Now that the constitutional amendment bill on GST is getting passed by a majority of states, with the BJP-ruled ones taking the lead, the series of steps that are required to be taken further to implement GST would inform us of the complexities which the Centre, states and the assesees are most likely to face.

The passing of the GST constitutional amendment bill itself was a function of negotiation on political issues and the extent of surrender of sovereignty by the Centre and the states. 

A GST Council with the Centre and the states will be constituted once the constitutional amendment bill is signed by the President. The display of willingness and seriousness by the Council to conclude quickly the tasks before it will determine when the governments will be ready to operate the GST regime. The preparedness of the industry in the country is another serious issue and from available reports, industry is not likely to be in a position to put in place the system and train the persons involved before September 2017.

The most important task before the Council will be to determine the standard rate of GST. The standard rate will be used by the states to maintain the scope to increase revenue and a limited wrenching away of sovereignty already conceded by the states. The states would press for having a narrow range around the standard rate for shoring up revenue in times of critical need. The Centre will be guided by the fact that a higher standard rate will push up prices, but will also strive to strike a balance to see that the Centre is not saddled with fiscal deficit on account of meeting the shortfall in revenue of the states for five years. According to a study, at a standard rate of 22%, the effect on inflation is likely to be 0.3%-0.7%. Under this circumstance, though the Revenue Neutral Rate (RNR) is projected to be 15.5% by the group under Arvind Subramanian, the number of large revenue items that will get into the exemption list and the essential list will determine the standard rate. The narrower the number of items in these lists, the higher the scope for a lower standard rate. This is a matter of hard negotiation in the Council. It is worth recalling that in the list, there are likely to be five categories. They are exemption list for merit goods with 0% rate, essentials with 12%, the standard rate items and the fourth being the sin goods, which could be around 40%. Gold and precious items in the fifth category are likely to be in the 2%-3% range. The Indian National Congress has been keen not to let the standard rate go beyond 18% and bind it in the GST law, since it feels that any standard rate beyond 18% would lead to inflation. Experts believe that the standard rate will be finally between 18%-20%.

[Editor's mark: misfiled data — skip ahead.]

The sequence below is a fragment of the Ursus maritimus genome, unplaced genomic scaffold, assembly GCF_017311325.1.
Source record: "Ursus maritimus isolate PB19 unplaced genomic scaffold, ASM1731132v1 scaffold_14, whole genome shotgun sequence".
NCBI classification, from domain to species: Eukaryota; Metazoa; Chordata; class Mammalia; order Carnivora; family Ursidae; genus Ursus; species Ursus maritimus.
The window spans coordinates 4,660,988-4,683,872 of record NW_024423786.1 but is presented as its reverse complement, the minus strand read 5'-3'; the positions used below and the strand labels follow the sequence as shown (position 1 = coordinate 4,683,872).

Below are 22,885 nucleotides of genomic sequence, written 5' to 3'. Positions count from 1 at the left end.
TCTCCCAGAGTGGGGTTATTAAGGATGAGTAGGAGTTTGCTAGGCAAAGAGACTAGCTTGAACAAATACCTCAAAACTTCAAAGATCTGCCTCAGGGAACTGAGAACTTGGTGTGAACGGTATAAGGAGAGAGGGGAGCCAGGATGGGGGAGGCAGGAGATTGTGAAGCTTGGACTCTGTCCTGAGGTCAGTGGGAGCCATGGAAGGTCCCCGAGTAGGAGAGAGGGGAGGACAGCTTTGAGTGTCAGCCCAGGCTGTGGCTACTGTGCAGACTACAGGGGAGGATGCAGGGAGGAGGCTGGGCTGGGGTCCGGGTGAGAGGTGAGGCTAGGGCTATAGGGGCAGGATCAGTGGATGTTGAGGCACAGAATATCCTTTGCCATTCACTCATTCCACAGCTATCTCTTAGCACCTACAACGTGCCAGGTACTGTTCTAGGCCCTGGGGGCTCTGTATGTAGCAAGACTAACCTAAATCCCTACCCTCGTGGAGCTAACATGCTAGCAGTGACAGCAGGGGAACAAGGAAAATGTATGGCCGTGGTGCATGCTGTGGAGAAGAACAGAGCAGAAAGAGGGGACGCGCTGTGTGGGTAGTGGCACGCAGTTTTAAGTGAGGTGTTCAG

There is bound to be some extra paperwork for those who manufacture or trade in goods as the threshold limit for exemption from GST on goods is likely to be around Rs 25 lakh. Currently, for manufacturers, the exemption limit under Central excise is at Rs 1.5 cr. Those in the services business may see their exemption limit go up from Rs 10 lakh to Rs 25 lakh. The present discussions on threshold on all goods and services vary between Rs 10 lakh to Rs 25 lakh. The benefit of maximising compliance for revenue foregone should guide the decision on the determination of threshold.